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Aisa Mijeno invented a lamp that runs on saltwater to bring light to poor, rural communities in the Philippines that are not connected to electrical grids.
It all began when Aisa Mijeno quit her corporate job to volunteer and travel with Greenpeace Philippines. As part of that she lived with people of the Butbut tribe in the majestic Kalinga mountains.
She realized that as they were not connected to the electricity grid, their only source of fuel was kerosene. To get that they had to walk twelve hours, to and from the nearest town. And because they were too poor to buy it in bulk, they had to do this every other day!
The children of the community studied in the light of kerosene lamps that emitted toxic fumes that affected their lungs. Not to mention that the lamps were a fire and an environmental hazard.
She was moved by their plight, and decided to find a clean, sustainable solution to the problem. “I’ve seen that nobody is trying to help these people. That is difficult to witness,” she says with tears in her eyes, in this video.
She asked herself what items are easily and cheaply available in their homes that she could use to create a solution. The answer –water and salt! She invented a lamp that can run on saltwater, using principles that we all learn in high school chemistry — two different metals submerged in electrolytes, will produce electricity.
However, the lamp is not as ordinary as it appears on first glance. It produces light upto 90 lumens, i.e. the brightness of seven candles lit together, or of a low-LED bulb. It also comes with an USB slot which can be used to charge a mobile phone.
Setting up SALt, (Sustainable Alternative Lighting), with her brother Raphael, who serves as its CFO, she now aims to get these lamps to the people who need it the most. While it is already cheap, she subsidizes it further for the poorest of the poor. For every SALt lamp that is bought, they give one lamp to a selected family.
She acknowledges that there are challenges to achieving her dream. As she says in this conversation with US President Barack Obama and Alibaba founder Jack Ma, (video below) “We have the passion…but we need a support system from the private sector and the government to mentor us and guide us.” But she is confident about the future, “Your only limit is your imagination on how to put the application in the core technology.”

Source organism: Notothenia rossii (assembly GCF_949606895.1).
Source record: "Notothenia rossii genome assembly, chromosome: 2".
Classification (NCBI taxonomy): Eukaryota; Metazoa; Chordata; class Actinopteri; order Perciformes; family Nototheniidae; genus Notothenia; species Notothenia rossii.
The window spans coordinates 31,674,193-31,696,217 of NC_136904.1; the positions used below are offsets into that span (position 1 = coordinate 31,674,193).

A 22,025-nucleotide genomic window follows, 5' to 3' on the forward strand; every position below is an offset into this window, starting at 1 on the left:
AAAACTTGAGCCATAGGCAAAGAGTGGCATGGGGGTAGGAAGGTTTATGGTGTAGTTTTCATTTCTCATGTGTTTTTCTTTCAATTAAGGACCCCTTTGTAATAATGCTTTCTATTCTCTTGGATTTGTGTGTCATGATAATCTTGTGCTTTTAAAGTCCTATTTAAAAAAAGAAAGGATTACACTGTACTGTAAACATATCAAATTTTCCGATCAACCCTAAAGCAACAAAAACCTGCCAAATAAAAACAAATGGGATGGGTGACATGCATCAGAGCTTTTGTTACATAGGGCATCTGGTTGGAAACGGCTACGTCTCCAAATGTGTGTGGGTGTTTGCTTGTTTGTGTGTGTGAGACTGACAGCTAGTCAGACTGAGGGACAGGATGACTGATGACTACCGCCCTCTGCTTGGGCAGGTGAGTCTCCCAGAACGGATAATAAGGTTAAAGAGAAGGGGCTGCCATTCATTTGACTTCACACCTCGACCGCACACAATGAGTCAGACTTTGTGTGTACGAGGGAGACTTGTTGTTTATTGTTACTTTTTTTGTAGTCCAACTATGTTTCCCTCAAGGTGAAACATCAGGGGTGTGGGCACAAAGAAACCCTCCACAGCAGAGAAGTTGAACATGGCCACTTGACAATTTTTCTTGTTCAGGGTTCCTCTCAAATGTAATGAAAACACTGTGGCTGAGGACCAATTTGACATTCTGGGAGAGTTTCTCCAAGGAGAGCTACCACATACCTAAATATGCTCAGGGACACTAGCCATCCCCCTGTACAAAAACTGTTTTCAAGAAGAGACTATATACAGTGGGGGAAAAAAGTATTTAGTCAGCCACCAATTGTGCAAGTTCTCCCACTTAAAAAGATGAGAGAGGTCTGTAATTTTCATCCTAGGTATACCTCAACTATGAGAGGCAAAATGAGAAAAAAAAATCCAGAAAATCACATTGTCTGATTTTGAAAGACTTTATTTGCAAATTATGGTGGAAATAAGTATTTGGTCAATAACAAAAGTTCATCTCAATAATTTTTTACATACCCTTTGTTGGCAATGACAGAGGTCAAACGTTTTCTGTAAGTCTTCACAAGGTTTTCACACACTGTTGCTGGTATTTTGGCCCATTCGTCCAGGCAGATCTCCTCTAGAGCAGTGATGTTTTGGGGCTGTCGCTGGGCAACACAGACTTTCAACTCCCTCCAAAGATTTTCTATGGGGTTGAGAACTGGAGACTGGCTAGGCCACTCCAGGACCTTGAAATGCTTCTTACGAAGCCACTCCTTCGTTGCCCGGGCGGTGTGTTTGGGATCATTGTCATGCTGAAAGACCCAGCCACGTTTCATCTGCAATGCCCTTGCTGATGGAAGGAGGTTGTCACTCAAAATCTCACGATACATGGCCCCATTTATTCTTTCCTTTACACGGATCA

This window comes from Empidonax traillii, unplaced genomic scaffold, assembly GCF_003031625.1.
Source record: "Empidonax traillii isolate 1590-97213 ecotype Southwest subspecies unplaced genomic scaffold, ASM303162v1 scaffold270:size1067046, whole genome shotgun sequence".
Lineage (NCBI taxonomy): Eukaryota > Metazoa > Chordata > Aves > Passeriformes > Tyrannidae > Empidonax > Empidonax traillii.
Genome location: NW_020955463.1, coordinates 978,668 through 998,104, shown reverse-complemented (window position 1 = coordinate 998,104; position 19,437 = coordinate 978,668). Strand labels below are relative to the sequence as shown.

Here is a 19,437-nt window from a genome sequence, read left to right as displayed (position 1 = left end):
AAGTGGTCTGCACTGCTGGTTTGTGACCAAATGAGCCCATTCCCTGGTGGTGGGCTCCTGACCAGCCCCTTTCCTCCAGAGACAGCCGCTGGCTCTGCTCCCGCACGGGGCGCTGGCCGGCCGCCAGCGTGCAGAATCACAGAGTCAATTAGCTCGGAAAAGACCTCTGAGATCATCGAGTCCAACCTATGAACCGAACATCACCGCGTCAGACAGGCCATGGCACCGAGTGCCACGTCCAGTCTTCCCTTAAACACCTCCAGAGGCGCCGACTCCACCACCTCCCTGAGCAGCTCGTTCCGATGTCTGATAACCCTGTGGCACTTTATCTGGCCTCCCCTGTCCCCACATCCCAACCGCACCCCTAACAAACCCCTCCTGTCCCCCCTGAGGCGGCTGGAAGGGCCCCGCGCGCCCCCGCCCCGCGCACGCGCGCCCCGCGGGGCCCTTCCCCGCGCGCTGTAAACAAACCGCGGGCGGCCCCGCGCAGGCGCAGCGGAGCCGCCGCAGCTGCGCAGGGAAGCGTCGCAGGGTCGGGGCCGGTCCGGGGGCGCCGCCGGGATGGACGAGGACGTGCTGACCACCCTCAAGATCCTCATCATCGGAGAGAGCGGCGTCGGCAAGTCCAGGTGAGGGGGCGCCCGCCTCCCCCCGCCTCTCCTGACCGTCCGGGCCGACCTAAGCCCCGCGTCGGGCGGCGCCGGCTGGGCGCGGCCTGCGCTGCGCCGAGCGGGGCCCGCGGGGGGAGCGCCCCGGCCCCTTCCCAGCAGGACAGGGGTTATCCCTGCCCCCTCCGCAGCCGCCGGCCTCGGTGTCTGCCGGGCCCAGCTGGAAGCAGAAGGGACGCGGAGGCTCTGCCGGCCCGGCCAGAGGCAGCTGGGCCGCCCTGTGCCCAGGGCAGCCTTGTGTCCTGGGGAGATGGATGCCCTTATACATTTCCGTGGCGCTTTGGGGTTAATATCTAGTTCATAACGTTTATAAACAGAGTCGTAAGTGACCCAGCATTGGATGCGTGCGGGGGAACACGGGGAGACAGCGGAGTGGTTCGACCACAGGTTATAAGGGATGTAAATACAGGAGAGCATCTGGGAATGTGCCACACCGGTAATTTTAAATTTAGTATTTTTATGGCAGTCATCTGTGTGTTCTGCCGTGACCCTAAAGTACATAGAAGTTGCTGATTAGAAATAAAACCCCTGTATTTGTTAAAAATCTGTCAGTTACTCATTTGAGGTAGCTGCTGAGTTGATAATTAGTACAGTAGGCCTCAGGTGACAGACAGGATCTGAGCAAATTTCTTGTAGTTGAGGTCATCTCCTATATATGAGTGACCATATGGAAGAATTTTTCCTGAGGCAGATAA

For this life-changing invention, Aisa has received many awards and recognitions, including, ASEAN SME Sustainability Commitment- ACSSA 2015,Philippines, Asia Entrepreneurship Award 2015,Japan, Woman in Business Startup of the Year, Community Winner(November) – Better Awards 2015, Netherlands.
There are over 7,000 islands in the Philippines and most of these islands do not have access to electricity. This lack of electricity is a problem in many other countries too, such as Indonesia, Myanmar, Cambodia, Vietnam, Thailand, Malaysia etc. Aisa’s invention is bringing light into the lives of those suffering from energy poverty –literally!
The theme of International Women’s Day, 2019, which falls on March 8th, is “Think equal, build smart, innovate for change”. #IWD2019
With women still a minority in science, technology & related innovation, it’s time to shine a spotlight on female innovation champions! Enjoy our Women Innovators Around The World series, where we profile 19 inspiring women innovators, from 19 countries, whose work has a big social impact.
Want to know what other innovations women around the world have pioneered? Read about Leila Velez and Zica Assis here.
Image source: YouTube
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My belly is living proof
of the life I have grown, held, and birthed
a ‘permanently pregnant’ swell
stretch marks and a caesarian scar
that still itch
an experience I wouldn’t trade in
except for what I was told by the father of my child.
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